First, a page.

Accountants, bond analysts and company financial executives say the Financial Accounting Standards Board should shelve a proposal that could require insurers to split, or “bifurcate,” reporting of insurance policy insurance risk transfer and investment risk.

Opposition to the bifurcation proposal surfaced in response to FASB’s latest annual Financial Accounting Standards Advisory Council priorities survey.

The council, an arm of FASB, Norwalk, Conn., based the survey report on responses from 31 current council members, 7 FASB board members and 35 other constituents.

Most of the report has to do with general financial reporting issues, but a number of respondents discussed concerns about the bifurcation proposal.

FASB came up with the proposal while looking into the issue of finite reinsurance reporting.

FASB suggested in May, in an “invitation to comment” on insurance accounting rules, that insurers probably should split reporting of risk transfer components from investment components for many types of insurance products, including ordinary group life policies.

One survey respondent, E. Anson Thrower, managing director of the S-Curve Group L.L.C., Greenville, S.C., says FASB ought to shelve the bifurcation proposal for now because it has been so controversial.

But, “the approach is conceptually correct,” Thrower says.

Other survey respondents have given the bifurcation proposal harsher reviews.

The bifurcation proposal “would make wholesale changes to a model that is well established and understood by many,” says Colleen Cunningham, the outgoing president of Financial Executives International, Florham Park, N.J.

John Morse Jr., chief financial officer of The Washington Post Company, Washington, says he looked at the bifurcation proposal and “came away wondering why the board is trying so hard to make something more complex when it seemed to be relatively simple and understood in its present form.”

“The current direction of the project could introduce potentially significant changes to the basic insurance model,” warns Vincent Colman, a partner at PricewaterhouseCoopers L.L.P., Florham Park, N.J. “We are not supportive of such a broad-scope project.”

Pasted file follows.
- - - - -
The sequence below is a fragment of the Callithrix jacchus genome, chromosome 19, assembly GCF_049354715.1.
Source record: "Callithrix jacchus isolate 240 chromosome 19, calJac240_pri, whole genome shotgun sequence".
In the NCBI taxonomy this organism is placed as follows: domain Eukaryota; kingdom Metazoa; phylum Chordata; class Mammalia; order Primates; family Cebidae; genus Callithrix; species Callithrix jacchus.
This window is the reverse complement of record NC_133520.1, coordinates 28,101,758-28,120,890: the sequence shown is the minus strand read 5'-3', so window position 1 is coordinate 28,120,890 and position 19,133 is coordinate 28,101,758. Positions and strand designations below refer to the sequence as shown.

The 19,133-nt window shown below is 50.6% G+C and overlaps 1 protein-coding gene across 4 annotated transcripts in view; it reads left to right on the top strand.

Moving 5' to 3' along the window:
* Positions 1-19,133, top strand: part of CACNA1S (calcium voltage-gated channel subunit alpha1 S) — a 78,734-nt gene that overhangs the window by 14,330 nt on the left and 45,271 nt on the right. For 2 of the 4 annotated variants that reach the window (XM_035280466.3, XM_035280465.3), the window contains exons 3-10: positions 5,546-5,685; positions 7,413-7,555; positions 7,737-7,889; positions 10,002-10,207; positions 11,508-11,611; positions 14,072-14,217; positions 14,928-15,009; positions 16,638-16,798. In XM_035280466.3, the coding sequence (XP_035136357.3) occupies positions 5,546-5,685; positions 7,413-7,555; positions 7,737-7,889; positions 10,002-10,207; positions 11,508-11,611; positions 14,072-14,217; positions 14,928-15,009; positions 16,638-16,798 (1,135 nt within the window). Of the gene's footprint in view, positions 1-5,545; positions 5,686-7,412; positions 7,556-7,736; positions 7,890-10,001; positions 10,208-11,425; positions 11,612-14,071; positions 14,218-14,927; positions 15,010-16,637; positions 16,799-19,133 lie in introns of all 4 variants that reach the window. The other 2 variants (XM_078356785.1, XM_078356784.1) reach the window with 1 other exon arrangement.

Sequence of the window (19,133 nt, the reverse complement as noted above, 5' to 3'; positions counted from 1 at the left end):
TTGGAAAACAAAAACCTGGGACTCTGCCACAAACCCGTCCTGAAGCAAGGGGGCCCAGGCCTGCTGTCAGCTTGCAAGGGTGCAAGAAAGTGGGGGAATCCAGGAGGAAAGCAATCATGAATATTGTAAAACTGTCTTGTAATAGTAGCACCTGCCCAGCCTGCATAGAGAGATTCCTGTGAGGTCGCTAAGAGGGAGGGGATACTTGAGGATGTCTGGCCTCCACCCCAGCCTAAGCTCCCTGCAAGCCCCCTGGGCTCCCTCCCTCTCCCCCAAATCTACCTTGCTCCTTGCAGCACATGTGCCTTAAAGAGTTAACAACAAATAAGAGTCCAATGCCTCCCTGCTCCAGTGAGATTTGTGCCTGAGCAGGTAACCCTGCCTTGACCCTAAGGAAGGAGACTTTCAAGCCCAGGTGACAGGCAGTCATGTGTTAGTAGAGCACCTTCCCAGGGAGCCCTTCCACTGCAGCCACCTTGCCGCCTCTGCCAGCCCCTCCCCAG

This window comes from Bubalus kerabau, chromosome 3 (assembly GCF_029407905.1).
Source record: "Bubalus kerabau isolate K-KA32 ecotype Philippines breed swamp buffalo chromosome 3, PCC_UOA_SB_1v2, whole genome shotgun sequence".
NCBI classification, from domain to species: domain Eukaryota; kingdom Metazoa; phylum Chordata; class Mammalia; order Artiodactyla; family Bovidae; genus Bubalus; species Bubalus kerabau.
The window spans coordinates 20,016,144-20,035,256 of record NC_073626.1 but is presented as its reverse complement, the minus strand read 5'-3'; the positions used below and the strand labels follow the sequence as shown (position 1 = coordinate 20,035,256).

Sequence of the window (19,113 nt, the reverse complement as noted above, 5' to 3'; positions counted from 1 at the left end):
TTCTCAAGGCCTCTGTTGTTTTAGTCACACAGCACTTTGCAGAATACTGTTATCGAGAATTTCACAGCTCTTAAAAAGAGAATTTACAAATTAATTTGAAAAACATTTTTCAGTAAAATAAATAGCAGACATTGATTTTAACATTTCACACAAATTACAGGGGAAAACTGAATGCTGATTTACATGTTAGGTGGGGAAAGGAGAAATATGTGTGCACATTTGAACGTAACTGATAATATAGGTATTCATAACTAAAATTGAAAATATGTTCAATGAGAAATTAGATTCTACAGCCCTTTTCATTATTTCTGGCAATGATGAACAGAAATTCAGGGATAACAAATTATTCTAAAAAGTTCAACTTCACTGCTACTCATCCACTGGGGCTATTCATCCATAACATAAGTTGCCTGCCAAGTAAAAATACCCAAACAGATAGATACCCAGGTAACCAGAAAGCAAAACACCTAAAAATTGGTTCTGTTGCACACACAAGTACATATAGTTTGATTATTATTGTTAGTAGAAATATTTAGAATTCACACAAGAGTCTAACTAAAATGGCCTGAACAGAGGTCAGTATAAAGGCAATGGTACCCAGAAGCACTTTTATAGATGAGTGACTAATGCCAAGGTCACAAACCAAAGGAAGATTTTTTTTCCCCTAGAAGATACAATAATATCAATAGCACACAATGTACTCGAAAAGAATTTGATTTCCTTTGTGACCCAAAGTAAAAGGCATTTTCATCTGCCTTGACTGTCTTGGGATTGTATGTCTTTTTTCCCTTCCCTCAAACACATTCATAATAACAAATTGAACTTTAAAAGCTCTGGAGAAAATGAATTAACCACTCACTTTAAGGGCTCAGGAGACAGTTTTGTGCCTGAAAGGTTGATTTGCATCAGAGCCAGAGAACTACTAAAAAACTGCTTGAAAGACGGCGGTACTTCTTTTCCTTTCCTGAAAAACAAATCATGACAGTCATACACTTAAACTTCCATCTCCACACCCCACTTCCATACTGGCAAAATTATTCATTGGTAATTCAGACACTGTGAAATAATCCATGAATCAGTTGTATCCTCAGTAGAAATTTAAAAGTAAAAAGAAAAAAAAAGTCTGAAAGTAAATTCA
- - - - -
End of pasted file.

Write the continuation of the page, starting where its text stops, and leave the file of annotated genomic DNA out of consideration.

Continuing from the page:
Colman and several other respondents say FASB ought to wait for the International Accounting Standards Board, London, to complete work on its own insurance model before continuing with any major insurance reporting projects.

Survey respondents also talked about several other insurance issues that they think FASB should address in the future.

Julie Burke, a managing director in the Chicago office of Fitch Ratings, says she thinks the organization ought to look at accounting for the guarantees and options embedded in life insurance policies.

“We do not believe there is currently adequate disclosure of the risks and how these policies may perform in various economic and investment environments,” Burke says.

James Brown, an executive at Crowe Chizek and Company L.L.C., Indianapolis, says FASB should review treatment of company-owned life insurance asset amounts when a policy has redemption restrictions.

Georgene Palacky, a senior policy analyst at the CFA Centre for Financial Market Integrity, Charlottesville, Va., says FASB ought to study reporting of environmental issues, such as insurers’ vulnerability to severe changes in weather patterns.